It is therefore an object and advantage of the present invention to provide an improved and frequently used animal attractant device.

It is an object of the invention that an animal expend its surplus energy, thereby improving its alertness, coordination, and sleeping habits.

It is another object of the invention to provide sound as the most effective means of luring an animal to a device.

Another object of the invention is that the device would relieve the animal from boredom, thereby saving areas of household furniture from claw scratching damage.

Yet another object of the invention is to simulate nature; to satisfy the animal's natural curiosity and inherent hunting and stalking instincts in a safe and humane way, thereby keeping the animal happy, healthier, and more content.

Other objects and advantages may be readily determined by the following descriptions.

BRIEF DESCRIPTION OF THE DRAWINGS

FIG. 1a is an exploded perspective view of a ball shaped enclosure, pressure sensitive switch assembly and circuit, and a sound synthesizer assembly and circuit.

FIG. 1b is a perspective view of the exterior side of the sound synthesizer base.

FIG. 1c is a perspective view of the device completely assembled.

COMPLETE DESCRIPTION OF THE INVENTION

FIG. 1a is an exploded perspective view of a ball shaped enclosure 10, pressure sensitive switch assembly 9, and a sound synthesizer assembly 8 showing a power supply 28, wiring 20, switch 34, and two sound synthesizers 36 and 38, integrally grounded to frame 39. The ball shaped enclosure 10 shows switch assembly 9 having a flexible plastic membrane 16 integral to a foil or conductive material 17 on its backside. The inner portion of-switch assembly 9 includes a rigid portion 14 having two contacts 18 sufficiently spaced from foil backing 17 with connecting wires 20. The flexible plastic membrane 16 is permanently affixed to rigid portion 14 and assembly 9 is permanently affixed to recessed opening ledge 12 of the ball shaped housing 10. Assembly 9 is also shown as it would appear when mated to ball housing 10 on the left side of the drawing. The wiring 20 of both switch assemblies 9 are connected parallel to male/female plug 22 and then to male/female plug 24. When the flexible switch membrane 16, integral to a foil or conductive material 17, on its backside is pressed against the rear rigid portion 14 containing protruding contacts 18, a brief series of mouse related squeaks are initiated through the second synthesizer 38 circuit. The circuit wiring 20 of assembly 9 bypasses the switch 34 of synthesizer assembly 8. The power source 28 contained by mounting frame 30 of sound synthesizer assembly 8, activates the first synthesizer 36 via wires 20 when switch 34 is closed. The second synthesizer 38 is activated by momentarily closing contacts 18 of the switch assembly 9 that bypasses switch 34. The mounting frame or body 39 serves as an integral ground for both synthesizers 36 and 38 when connected to ground wire 40. The sound synthesizer assembly 8 has a base 26 showing a raised molded portion 32 for switch 34, so that a slideable switch lever on the out-side surface of base 26, not shown, can be recessed. The first synthesizer 36, when activated by switch 34, produces a continuous, intermittant scratching sound at spaced intervals. For example, 15 seconds of intermittant scratching sounds and 15 seconds of silence, and this sequence is continuously repeated. If, in the meantime, an animal should press on the pad or membrane 16 activating synthesizer 38, a brief mouse related squeaking can occur during the silent or scratching period of synthesizer 36. Synthesizer assembly 9 will emit squeaking sounds upon contact of the pad or membrane 16 even when switch 34 is in the off position on synthesizer assembly 8. Because of the duality of the synthesizer switches, the pressure sensitive pads are always active, thereby providing further diversity to the device. The base 26 includes a partial hinge 44 mateable to hinge opening 42, an opening 45 is aligned with hole 50, and secured by screw 48, thereby mating base 26 to ball housing 10.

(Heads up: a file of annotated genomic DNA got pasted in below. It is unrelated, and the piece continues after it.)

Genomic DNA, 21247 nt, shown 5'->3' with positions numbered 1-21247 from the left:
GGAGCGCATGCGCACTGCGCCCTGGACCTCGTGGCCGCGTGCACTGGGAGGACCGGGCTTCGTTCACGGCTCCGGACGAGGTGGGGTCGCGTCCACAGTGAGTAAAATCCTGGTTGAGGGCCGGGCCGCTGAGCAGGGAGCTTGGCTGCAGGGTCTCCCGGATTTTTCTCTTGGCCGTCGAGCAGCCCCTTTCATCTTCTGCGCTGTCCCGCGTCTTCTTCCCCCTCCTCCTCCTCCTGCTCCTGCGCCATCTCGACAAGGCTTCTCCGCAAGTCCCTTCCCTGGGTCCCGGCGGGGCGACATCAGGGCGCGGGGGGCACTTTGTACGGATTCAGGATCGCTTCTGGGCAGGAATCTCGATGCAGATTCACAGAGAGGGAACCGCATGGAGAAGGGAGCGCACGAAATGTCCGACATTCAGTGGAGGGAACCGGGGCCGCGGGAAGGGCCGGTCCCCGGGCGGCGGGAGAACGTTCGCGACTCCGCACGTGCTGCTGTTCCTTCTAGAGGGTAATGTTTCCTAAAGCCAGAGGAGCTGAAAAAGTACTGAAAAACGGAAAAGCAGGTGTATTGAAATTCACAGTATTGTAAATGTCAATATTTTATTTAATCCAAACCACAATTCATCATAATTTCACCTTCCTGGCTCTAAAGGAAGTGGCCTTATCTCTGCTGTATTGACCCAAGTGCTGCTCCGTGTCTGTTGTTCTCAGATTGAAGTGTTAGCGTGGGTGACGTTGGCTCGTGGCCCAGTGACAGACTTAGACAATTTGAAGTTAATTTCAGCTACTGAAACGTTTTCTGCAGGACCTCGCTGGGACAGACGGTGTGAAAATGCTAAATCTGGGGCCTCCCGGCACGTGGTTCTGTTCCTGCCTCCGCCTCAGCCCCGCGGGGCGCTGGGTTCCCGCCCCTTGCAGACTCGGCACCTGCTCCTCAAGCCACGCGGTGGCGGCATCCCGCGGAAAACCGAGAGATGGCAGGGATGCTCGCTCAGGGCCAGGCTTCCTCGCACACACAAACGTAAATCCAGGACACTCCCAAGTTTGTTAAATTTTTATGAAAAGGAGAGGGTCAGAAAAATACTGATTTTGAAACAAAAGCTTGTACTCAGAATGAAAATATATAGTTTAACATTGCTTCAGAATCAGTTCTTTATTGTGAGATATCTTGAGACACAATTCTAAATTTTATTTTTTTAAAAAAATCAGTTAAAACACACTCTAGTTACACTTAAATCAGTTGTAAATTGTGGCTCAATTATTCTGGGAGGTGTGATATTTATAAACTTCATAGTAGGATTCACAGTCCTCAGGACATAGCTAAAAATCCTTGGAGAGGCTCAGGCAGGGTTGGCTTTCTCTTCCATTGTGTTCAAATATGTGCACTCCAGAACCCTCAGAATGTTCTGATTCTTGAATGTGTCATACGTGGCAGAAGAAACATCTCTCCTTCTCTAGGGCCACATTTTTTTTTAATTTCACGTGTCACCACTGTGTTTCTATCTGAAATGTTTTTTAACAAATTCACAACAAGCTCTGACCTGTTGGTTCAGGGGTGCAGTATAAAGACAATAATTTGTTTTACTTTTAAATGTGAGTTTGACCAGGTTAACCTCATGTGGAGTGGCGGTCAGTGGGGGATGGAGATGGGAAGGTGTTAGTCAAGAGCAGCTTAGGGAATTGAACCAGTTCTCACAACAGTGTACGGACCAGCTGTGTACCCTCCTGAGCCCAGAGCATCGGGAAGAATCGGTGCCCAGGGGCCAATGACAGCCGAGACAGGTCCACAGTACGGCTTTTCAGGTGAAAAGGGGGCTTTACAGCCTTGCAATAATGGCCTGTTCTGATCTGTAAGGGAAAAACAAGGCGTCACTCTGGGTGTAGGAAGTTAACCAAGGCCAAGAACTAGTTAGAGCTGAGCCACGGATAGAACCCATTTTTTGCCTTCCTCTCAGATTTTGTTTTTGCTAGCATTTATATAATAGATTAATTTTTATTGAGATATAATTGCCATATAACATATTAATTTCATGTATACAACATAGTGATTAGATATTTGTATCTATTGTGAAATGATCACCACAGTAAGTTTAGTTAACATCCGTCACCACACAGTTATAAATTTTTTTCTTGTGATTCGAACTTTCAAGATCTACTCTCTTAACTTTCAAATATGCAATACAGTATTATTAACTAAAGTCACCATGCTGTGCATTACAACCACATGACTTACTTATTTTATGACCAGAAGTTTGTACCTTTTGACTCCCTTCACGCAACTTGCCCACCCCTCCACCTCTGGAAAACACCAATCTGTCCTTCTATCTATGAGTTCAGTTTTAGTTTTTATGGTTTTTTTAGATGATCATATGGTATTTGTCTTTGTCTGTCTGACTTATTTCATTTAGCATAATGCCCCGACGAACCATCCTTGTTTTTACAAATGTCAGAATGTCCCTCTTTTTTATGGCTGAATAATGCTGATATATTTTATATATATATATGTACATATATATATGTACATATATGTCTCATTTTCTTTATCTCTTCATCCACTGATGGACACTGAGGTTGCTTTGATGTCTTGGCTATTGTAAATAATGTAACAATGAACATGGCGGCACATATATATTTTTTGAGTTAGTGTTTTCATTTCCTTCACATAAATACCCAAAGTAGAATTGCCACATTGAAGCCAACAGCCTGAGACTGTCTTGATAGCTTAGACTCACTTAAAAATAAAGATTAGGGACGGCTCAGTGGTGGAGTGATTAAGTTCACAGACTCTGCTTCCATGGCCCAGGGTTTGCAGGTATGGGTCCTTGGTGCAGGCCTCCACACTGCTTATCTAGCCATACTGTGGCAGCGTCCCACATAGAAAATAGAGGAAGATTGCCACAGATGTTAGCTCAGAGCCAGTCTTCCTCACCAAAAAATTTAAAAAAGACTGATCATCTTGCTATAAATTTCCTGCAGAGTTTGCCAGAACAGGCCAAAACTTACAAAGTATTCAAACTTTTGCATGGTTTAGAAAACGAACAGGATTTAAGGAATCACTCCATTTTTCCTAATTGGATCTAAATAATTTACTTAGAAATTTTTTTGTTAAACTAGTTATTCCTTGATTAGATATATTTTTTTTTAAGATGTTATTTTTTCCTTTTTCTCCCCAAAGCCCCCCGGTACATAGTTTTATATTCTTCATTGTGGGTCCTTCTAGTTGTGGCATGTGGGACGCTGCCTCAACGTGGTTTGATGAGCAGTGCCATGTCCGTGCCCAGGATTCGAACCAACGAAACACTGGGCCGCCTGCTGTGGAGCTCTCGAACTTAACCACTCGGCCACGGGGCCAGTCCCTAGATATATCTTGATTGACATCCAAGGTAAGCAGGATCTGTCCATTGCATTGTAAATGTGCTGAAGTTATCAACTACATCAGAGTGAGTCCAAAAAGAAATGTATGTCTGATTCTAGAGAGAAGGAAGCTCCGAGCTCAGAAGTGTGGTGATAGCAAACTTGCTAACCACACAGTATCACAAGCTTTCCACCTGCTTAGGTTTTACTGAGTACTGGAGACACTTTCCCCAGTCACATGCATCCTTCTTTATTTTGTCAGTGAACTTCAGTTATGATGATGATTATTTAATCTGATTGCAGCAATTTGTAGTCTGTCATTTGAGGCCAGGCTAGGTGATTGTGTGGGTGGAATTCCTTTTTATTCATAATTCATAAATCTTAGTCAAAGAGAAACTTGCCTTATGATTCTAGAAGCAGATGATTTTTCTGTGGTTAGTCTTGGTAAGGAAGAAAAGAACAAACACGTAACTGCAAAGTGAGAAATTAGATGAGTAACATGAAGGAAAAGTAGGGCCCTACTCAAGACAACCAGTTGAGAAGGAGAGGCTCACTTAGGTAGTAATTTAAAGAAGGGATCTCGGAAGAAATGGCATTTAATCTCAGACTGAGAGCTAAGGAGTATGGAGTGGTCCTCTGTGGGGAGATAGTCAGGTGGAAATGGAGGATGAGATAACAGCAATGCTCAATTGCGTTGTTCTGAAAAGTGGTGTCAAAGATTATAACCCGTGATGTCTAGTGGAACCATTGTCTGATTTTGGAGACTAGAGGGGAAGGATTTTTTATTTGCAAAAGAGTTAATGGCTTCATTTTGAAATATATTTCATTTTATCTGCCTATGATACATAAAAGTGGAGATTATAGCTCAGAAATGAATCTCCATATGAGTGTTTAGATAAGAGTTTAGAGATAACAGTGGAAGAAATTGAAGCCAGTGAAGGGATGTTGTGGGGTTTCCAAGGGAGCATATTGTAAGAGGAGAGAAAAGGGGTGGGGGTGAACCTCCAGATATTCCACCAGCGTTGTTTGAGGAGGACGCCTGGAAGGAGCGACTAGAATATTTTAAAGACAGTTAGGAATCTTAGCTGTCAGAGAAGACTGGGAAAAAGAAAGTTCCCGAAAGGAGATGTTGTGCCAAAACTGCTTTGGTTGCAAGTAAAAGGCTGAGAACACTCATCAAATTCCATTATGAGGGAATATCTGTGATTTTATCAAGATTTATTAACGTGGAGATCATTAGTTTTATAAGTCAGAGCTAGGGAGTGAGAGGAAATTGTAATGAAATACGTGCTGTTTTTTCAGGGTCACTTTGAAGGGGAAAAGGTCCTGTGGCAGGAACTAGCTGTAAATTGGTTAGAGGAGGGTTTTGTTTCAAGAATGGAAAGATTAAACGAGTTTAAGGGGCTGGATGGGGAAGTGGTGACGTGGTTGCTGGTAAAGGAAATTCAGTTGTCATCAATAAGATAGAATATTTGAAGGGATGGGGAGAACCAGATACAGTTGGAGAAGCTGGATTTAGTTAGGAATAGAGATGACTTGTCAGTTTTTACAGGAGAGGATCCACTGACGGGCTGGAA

FIG. 1b is a perspective view of the exterior side of base 26, showing a slideable switch lever 46 within a recessed opening 32, a hinge portion 44, and an opening 45 for insertion of screw 48.

FIG. 1c is a perspective view of the ball shaped device assembled, showing the exterior of the synthesizer base 26 containing the slideable switch lever 46 within the base recess 32, and fastened by screw 48. The pressure sensitive switch pads or membranes 16 are shown in their assembled position. The battery or power source, not shown, provides an imbalance within the ball housing, thereby producing an unpredictable, erratic rolling motion. The animal attractant device should not be limited to a rollable shaped housing form, as it is perfectly suitable for housing forms that are slideable, swingable from a tether, and for fixed position housing forms.